I visited the girls school in Eldoret, which is situated near a protected forest.  I met the teachers, principal, students. I was able to teach – and the girls did far better on the lessons than their American counterparts who often struggle with a concept called “Is it full?” about matter.   There was farmland and cattle. 

There were students who wanted to LEARN!  This was what was most encouraging. 

 In January 2003, the Government of Kenya announced the introduction of free primary education. As a result, primary school enrolment increased by about 70%. However, secondary and tertiary education enrollment has not increased proportionally because payment is still required for attendance.  Quoted from Wikipedia

Here were female students who desired to study, learn, ask questions and put in the effort to elevate themselves.  They understood the value of an education.  Here were teachers who wanted to work hard and do more to improve their craft.  Here was a quiet space for contemplation and yet it was a large learning community.  The students were friendly, polite, sincere and thoughtful. The teachers were engaged, felt strongly about their curriculum and believed wholeheartedly in the power of an education.

I had found ‘home’ again. This was the place I could love unendingly and fill myself  of purpose and grow and learn and should I get old, do it knowing full well I had lived a full life committed to somthing larger than myself. 

Perhaps the saddest part has been that coming home to California after being in Kenya, I became disenfranchised from the very education  system that gave me my credential.  I have subbed in many schools as I needed an “in between job” until I moved and only about 40% of the schools are functional – the rest make me wonder how they call themselves schools and can collect ADA.  Of the functional schools, I am now subbing in classes where teachers are either so burned out they don’t really care (I have been there  and empathize fully) or they are moving on and just want to finish out the end of the year but need to take vacation time since it is not ‘portable’.   I have watched the unending fight (years of it – long since Proposition 13 passed) about the budget and teachers being kicked to the curb like yesterdays trash.   My teacher colleagues (over 20 years worth) from all over the country don’t even have the abiity to cry anymore;  No one believes any longer (none of us did in the first place) that test scores were the only answer to success.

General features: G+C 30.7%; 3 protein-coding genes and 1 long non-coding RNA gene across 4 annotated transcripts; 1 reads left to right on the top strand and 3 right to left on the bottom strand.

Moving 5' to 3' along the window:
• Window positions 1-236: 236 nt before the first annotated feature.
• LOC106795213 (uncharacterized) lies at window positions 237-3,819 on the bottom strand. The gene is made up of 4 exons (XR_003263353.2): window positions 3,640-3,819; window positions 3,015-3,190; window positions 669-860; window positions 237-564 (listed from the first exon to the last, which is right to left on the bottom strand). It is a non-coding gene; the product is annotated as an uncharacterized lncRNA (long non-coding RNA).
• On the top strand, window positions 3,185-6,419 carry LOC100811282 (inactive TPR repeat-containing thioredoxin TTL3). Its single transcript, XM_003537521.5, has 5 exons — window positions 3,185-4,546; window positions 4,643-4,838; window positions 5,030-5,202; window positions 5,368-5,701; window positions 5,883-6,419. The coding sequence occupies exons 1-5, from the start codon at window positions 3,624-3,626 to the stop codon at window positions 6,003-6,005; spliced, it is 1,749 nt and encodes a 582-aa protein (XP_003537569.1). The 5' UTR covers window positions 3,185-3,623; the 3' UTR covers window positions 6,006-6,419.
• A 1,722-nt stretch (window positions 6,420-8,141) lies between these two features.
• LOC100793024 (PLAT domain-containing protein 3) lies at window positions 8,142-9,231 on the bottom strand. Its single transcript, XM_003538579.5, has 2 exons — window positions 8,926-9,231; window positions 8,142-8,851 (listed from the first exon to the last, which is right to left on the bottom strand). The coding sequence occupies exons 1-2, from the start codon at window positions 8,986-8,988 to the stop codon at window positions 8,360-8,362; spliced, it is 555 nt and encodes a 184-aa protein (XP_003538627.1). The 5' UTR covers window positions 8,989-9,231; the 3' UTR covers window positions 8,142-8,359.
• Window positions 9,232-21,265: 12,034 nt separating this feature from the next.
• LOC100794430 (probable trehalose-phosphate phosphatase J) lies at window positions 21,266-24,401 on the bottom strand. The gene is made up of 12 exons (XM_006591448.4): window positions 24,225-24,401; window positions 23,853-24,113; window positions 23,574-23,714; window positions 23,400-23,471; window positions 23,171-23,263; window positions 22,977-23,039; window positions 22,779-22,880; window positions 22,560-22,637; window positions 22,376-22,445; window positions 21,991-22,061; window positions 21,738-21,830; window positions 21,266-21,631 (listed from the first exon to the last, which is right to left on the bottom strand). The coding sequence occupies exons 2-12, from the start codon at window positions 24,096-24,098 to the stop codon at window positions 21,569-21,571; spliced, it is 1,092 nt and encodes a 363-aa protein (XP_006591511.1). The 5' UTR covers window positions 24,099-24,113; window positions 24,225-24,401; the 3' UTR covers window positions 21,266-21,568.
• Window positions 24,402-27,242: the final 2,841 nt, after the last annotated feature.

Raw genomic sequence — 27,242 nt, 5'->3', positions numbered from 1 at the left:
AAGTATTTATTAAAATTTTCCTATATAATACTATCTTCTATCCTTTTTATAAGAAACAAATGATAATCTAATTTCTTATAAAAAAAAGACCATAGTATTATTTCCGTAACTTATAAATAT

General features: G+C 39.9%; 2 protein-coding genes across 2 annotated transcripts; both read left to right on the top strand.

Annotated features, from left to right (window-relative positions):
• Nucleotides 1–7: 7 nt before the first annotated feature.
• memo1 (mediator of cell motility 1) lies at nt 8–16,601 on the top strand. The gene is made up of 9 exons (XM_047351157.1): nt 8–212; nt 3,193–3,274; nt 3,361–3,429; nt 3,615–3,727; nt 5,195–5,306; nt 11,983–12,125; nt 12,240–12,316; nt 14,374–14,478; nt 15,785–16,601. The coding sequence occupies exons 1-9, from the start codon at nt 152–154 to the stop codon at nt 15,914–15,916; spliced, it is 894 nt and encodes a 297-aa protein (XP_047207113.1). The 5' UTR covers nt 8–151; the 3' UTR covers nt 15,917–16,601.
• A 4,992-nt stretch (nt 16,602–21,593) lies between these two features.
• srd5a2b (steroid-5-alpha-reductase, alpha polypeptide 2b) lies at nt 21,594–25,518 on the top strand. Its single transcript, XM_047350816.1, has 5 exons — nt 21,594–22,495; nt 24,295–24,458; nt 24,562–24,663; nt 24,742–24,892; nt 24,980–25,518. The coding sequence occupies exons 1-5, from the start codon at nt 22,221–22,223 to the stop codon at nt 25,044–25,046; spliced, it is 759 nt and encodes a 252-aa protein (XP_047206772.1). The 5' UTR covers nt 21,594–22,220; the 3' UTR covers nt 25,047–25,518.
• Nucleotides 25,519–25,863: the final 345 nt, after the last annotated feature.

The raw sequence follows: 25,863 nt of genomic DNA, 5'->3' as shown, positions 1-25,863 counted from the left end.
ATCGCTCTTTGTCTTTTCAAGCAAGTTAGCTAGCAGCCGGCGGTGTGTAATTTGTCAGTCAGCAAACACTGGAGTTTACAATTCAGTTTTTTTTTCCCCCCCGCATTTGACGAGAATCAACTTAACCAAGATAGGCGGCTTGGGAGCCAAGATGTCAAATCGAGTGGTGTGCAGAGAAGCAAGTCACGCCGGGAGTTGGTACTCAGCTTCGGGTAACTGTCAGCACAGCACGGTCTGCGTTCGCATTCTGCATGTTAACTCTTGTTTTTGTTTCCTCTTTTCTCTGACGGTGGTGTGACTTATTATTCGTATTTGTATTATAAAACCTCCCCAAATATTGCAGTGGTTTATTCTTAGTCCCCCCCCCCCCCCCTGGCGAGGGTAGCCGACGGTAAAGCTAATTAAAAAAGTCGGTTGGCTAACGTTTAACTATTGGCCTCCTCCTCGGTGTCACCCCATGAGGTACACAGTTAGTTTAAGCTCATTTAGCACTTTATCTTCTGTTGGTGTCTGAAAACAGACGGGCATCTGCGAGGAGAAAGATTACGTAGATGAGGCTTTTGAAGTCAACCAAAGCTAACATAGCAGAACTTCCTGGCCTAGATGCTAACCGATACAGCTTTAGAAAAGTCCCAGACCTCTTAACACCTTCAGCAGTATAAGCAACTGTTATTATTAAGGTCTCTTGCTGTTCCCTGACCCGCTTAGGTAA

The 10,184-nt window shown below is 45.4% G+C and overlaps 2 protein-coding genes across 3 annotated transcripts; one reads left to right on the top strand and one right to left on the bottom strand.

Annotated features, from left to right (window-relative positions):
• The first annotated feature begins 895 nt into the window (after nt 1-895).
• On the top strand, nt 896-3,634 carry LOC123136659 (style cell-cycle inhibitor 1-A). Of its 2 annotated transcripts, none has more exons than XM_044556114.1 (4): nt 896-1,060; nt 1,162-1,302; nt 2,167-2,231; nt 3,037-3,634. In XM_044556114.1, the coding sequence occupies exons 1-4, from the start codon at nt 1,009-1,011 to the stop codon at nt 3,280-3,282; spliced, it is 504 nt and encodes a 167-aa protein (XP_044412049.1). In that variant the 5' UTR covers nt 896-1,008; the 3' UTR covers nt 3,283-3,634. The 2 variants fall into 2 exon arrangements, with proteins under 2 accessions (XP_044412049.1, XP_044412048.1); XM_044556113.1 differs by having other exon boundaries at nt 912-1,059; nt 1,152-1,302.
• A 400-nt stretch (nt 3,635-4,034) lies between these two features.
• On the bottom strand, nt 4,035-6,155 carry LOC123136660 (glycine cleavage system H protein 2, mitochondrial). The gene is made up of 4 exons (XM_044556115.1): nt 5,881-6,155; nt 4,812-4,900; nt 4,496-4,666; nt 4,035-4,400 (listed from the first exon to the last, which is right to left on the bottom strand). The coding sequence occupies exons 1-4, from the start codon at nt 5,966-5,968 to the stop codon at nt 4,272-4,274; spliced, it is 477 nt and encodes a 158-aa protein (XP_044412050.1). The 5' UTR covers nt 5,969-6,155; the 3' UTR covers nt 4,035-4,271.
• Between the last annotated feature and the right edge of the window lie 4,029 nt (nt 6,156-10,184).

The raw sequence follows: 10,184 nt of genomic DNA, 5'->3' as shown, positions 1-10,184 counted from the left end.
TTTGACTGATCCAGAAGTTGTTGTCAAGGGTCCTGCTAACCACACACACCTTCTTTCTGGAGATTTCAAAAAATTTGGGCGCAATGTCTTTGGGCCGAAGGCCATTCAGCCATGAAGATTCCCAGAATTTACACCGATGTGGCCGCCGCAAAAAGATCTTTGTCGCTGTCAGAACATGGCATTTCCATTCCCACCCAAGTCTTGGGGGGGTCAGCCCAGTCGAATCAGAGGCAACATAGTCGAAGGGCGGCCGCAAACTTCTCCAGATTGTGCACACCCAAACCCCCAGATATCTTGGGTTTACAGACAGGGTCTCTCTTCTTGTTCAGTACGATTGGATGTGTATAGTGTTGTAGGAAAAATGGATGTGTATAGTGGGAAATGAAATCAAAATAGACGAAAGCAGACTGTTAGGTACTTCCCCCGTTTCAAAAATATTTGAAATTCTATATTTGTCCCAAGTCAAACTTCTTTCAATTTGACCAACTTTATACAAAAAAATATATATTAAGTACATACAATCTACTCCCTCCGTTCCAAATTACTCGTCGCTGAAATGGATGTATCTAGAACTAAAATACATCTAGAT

I picked up a book by Judy Estrin called Closing the Innovation Gap.  As I am reading it, my goal is to help inspire innovation in Kenya – to offer help to  them so they can  be a Silicon Savannah; I no longer believe there  is a way to make public education in America work, most especially California.  Innovation at this juncture is not possible  –  we have set the focus too narrow and not well thought out – test scores! 

At times I feel as if apartheid or a Tokoloshe left South Africa to come home to America and it is being well liked by far too many.  I have watched charter schools do wonderful statistical manipulations with test scores – I have yet to see anything indicating these test scores translate to college graduation.  

Updated 5/22/09  http://www.sfgate.com/cgi-bin/article.cgi?f=/c/a/2009/05/22/BAR617PKQK.DTL&tsp=1

It is my hope that the U.S. learn something from other countries so recent to the idea of free public education.  It is my hope that I will be able to bring back many valuable ideas from Kenya to help America innovate its educational progam.

Out of Africa by Isak Dinesen

  • ISBN-10: 0679600213
  • ISBN-13: 978-0679600213
  • The Art of Recycling in Kenya by Annelise Della Rosa

  • ISBN-10: 8881586975
  • ISBN-13: 978-8881586974
  •  The Syringa Tree by Pamela Gien

  • ISBN-10: 0375759107
  • ISBN-13: 978-0375759109
  • Closing The Innovation Gap

  • ISBN-10: 0071499873
  • ISBN-13: 978-0071499873